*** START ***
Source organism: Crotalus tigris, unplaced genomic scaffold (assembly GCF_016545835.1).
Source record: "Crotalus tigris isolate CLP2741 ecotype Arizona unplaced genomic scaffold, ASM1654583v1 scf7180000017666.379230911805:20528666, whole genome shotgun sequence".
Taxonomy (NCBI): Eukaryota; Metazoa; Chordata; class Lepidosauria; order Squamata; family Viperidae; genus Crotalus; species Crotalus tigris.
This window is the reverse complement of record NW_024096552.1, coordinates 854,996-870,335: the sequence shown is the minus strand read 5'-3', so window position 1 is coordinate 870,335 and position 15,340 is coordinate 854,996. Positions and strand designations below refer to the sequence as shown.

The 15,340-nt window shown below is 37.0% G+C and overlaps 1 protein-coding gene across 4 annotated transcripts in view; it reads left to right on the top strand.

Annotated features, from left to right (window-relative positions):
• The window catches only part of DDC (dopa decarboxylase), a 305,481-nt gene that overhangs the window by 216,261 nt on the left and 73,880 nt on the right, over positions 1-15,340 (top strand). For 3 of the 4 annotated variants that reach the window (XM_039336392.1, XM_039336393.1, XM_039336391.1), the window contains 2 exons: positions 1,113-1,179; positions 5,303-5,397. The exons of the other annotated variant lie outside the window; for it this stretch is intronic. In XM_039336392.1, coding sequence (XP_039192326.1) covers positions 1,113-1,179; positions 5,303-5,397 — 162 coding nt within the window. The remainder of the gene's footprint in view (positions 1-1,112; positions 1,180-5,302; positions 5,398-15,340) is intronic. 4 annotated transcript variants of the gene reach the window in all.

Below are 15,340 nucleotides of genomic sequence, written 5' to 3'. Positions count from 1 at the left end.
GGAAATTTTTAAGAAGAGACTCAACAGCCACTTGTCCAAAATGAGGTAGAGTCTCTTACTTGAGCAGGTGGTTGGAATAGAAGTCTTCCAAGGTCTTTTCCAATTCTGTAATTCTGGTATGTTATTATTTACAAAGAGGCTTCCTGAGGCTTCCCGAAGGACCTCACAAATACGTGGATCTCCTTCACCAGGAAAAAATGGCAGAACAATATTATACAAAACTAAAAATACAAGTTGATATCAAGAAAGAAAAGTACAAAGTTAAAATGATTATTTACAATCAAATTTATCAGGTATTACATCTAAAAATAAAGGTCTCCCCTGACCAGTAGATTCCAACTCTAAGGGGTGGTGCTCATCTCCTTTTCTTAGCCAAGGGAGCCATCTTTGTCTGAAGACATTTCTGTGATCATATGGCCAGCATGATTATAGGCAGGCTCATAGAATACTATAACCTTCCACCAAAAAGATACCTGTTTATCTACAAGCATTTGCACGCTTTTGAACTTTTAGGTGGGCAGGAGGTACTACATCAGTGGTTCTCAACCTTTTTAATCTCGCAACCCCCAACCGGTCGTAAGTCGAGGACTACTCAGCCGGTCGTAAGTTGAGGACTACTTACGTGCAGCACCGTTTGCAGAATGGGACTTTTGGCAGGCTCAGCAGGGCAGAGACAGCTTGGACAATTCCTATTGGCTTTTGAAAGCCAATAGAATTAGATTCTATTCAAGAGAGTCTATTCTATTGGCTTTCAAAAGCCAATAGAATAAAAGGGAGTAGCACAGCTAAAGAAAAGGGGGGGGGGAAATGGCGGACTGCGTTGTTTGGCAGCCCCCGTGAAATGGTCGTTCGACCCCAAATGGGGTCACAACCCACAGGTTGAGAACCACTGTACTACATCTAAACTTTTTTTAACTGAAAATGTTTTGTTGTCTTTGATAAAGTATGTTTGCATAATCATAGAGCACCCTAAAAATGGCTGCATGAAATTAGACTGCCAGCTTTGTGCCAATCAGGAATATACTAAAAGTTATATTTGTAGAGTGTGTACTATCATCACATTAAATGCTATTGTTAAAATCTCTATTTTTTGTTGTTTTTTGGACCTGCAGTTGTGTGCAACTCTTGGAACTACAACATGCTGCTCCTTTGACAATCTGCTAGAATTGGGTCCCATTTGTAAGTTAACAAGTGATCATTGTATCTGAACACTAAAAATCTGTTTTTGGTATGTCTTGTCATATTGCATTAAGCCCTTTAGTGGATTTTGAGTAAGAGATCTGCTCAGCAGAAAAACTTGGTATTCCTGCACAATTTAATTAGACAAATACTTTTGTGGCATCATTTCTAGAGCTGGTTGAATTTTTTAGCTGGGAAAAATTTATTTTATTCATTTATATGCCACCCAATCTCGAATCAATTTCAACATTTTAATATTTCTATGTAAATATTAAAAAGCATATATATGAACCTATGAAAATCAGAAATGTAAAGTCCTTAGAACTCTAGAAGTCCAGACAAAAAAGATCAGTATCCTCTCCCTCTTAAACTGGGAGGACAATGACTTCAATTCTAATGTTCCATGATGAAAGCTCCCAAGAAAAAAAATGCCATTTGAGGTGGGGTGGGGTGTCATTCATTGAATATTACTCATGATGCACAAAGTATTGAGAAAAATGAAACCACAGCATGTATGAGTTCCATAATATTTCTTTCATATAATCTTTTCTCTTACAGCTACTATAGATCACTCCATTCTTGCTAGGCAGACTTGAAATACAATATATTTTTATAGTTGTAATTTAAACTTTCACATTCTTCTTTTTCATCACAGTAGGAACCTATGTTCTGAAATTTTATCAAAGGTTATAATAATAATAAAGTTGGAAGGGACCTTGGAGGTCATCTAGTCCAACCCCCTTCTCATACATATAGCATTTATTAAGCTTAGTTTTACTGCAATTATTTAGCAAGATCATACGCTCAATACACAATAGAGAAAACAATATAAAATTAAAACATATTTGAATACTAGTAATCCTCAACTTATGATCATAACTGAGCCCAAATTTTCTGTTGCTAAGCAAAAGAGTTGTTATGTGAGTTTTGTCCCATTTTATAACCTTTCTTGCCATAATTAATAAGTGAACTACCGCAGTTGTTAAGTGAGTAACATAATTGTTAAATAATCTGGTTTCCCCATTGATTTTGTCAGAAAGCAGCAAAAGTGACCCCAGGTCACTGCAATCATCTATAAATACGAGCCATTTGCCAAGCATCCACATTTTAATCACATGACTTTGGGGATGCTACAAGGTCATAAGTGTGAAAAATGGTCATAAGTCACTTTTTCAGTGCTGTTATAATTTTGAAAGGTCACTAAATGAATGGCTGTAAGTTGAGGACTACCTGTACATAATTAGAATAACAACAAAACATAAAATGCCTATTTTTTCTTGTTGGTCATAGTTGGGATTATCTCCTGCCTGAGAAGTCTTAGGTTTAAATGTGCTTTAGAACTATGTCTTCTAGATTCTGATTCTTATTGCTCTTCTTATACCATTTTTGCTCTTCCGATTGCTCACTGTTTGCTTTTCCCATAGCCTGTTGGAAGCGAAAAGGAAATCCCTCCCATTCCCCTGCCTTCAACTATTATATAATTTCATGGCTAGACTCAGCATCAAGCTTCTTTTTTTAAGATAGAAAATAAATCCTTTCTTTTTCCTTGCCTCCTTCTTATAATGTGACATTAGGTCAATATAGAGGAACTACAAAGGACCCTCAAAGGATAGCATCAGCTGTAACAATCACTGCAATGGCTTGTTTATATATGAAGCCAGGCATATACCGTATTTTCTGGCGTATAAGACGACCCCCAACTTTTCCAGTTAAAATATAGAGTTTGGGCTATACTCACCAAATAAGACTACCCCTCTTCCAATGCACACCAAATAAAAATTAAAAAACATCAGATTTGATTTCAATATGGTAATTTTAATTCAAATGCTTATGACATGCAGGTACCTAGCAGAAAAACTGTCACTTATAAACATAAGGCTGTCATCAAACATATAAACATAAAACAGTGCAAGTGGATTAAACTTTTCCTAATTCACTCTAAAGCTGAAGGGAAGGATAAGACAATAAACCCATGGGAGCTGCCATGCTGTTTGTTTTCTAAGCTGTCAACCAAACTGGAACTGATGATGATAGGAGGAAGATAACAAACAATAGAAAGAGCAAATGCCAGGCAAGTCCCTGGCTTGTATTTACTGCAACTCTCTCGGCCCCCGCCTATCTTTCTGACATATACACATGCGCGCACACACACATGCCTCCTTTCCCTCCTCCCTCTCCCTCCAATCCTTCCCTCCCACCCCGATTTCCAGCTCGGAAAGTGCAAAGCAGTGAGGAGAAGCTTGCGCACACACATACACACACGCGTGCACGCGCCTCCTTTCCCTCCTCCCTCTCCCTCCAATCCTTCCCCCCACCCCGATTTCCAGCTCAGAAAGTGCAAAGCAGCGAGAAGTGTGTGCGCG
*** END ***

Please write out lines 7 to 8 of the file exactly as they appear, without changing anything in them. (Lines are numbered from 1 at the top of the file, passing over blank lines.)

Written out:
• The window catches only part of DDC (dopa decarboxylase), a 305,481-nt gene that overhangs the window by 216,261 nt on the left and 73,880 nt on the right, over positions 1-15,340 (top strand). For 3 of the 4 annotated variants that reach the window (XM_039336392.1, XM_039336393.1, XM_039336391.1), the window contains 2 exons: positions 1,113-1,179; positions 5,303-5,397. The exons of the other annotated variant lie outside the window; for it this stretch is intronic. In XM_039336392.1, coding sequence (XP_039192326.1) covers positions 1,113-1,179; positions 5,303-5,397 — 162 coding nt within the window. The remainder of the gene's footprint in view (positions 1-1,112; positions 1,180-5,302; positions 5,398-15,340) is intronic. 4 annotated transcript variants of the gene reach the window in all.

Below are 15,340 nucleotides of genomic sequence, written 5' to 3'. Positions count from 1 at the left end.